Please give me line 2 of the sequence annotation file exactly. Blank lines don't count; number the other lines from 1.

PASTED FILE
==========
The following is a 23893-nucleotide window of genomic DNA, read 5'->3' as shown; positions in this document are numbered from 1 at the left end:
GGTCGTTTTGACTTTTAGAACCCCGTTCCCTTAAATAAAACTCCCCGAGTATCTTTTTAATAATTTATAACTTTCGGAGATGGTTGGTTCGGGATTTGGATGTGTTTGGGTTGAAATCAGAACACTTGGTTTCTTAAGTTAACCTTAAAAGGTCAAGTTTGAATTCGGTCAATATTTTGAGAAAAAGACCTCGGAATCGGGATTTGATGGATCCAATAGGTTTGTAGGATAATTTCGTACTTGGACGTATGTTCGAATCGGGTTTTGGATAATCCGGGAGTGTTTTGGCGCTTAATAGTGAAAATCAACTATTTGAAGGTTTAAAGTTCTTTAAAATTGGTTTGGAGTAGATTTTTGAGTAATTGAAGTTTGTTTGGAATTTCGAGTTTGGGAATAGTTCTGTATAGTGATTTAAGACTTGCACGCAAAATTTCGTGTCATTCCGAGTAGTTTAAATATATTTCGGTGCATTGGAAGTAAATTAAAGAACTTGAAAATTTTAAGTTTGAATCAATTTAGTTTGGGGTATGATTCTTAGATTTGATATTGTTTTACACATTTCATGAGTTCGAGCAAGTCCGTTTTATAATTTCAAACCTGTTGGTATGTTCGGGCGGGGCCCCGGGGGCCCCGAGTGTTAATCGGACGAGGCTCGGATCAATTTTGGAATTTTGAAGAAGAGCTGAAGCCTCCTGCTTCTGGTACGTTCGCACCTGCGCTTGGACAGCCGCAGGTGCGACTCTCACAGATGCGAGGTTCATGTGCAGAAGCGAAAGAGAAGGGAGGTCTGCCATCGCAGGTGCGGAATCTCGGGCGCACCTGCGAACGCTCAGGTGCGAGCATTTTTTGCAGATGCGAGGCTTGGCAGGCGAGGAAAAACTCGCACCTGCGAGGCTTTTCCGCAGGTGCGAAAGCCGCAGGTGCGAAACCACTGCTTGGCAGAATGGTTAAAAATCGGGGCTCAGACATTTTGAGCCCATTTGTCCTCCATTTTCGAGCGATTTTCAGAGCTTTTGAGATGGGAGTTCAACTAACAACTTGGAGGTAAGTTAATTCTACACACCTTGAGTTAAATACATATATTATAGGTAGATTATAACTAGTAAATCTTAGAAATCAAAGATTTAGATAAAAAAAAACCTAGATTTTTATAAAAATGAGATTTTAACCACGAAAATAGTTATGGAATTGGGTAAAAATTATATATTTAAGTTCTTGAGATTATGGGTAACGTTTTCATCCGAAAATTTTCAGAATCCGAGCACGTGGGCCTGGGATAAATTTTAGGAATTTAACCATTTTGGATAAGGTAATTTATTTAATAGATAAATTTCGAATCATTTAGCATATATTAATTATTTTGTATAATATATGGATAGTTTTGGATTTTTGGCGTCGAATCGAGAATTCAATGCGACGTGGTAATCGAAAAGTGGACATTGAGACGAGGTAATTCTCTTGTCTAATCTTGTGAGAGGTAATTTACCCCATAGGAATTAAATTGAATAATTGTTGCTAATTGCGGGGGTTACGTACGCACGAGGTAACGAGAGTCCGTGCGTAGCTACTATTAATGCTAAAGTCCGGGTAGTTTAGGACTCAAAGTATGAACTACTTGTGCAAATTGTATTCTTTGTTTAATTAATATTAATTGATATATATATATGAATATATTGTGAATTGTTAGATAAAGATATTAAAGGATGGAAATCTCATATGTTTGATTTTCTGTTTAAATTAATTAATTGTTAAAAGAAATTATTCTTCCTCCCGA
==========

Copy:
GGTCGTTTTGACTTTTAGAACCCCGTTCCCTTAAATAAAACTCCCCGAGTATCTTTTTAATAATTTATAACTTTCGGAGATGGTTGGTTCGGGATTTGGATGTGTTTGGGTTGAAATCAGAACACTTGGTTTCTTAAGTTAACCTTAAAAGGTCAAGTTTGAATTCGGTCAATATTTTGAGAAAAAGACCTCGGAATCGGGATTTGATGGATCCAATAGGTTTGTAGGATAATTTCGTACTTGGACGTATGTTCGAATCGGGTTTTGGATAATCCGGGAGTGTTTTGGCGCTTAATAGTGAAAATCAACTATTTGAAGGTTTAAAGTTCTTTAAAATTGGTTTGGAGTAGATTTTTGAGTAATTGAAGTTTGTTTGGAATTTCGAGTTTGGGAATAGTTCTGTATAGTGATTTAAGACTTGCACGCAAAATTTCGTGTCATTCCGAGTAGTTTAAATATATTTCGGTGCATTGGAAGTAAATTAAAGAACTTGAAAATTTTAAGTTTGAATCAATTTAGTTTGGGGTATGATTCTTAGATTTGATATTGTTTTACACATTTCATGAGTTCGAGCAAGTCCGTTTTATAATTTCAAACCTGTTGGTATGTTCGGGCGGGGCCCCGGGGGCCCCGAGTGTTAATCGGACGAGGCTCGGATCAATTTTGGAATTTTGAAGAAGAGCTGAAGCCTCCTGCTTCTGGTACGTTCGCACCTGCGCTTGGACAGCCGCAGGTGCGACTCTCACAGATGCGAGGTTCATGTGCAGAAGCGAAAGAGAAGGGAGGTCTGCCATCGCAGGTGCGGAATCTCGGGCGCACCTGCGAACGCTCAGGTGCGAGCATTTTTTGCAGATGCGAGGCTTGGCAGGCGAGGAAAAACTCGCACCTGCGAGGCTTTTCCGCAGGTGCGAAAGCCGCAGGTGCGAAACCACTGCTTGGCAGAATGGTTAAAAATCGGGGCTCAGACATTTTGAGCCCATTTGTCCTCCATTTTCGAGCGATTTTCAGAGCTTTTGAGATGGGAGTTCAACTAACAACTTGGAGGTAAGTTAATTCTACACACCTTGAGTTAAATACATATATTATAGGTAGATTATAACTAGTAAATCTTAGAAATCAAAGATTTAGATAAAAAAAAACCTAGATTTTTATAAAAATGAGATTTTAACCACGAAAATAGTTATGGAATTGGGTAAAAATTATATATTTAAGTTCTTGAGATTATGGGTAACGTTTTCATCCGAAAATTTTCAGAATCCGAGCACGTGGGCCTGGGATAAATTTTAGGAATTTAACCATTTTGGATAAGGTAATTTATTTAATAGATAAATTTCGAATCATTTAGCATATATTAATTATTTTGTATAATATATGGATAGTTTTGGATTTTTGGCGTCGAATCGAGAATTCAATGCGACGTGGTAATCGAAAAGTGGACATTGAGACGAGGTAATTCTCTTGTCTAATCTTGTGAGAGGTAATTTACCCCATAGGAATTAAATTGAATAATTGTTGCTAATTGCGGGGGTTACGTACGCACGAGGTAACGAGAGTCCGTGCGTAGCTACTATTAATGCTAAAGTCCGGGTAGTTTAGGACTCAAAGTATGAACTACTTGTGCAAATTGTATTCTTTGTTTAATTAATATTAATTGATATATATATATGAATATATTGTGAATTGTTAGATAAAGATATTAAAGGATGGAAATCTCATATGTTTGATTTTCTGTTTAAATTAATTAATTGTTAAAAGAAATTATTCTTCCTCCCGA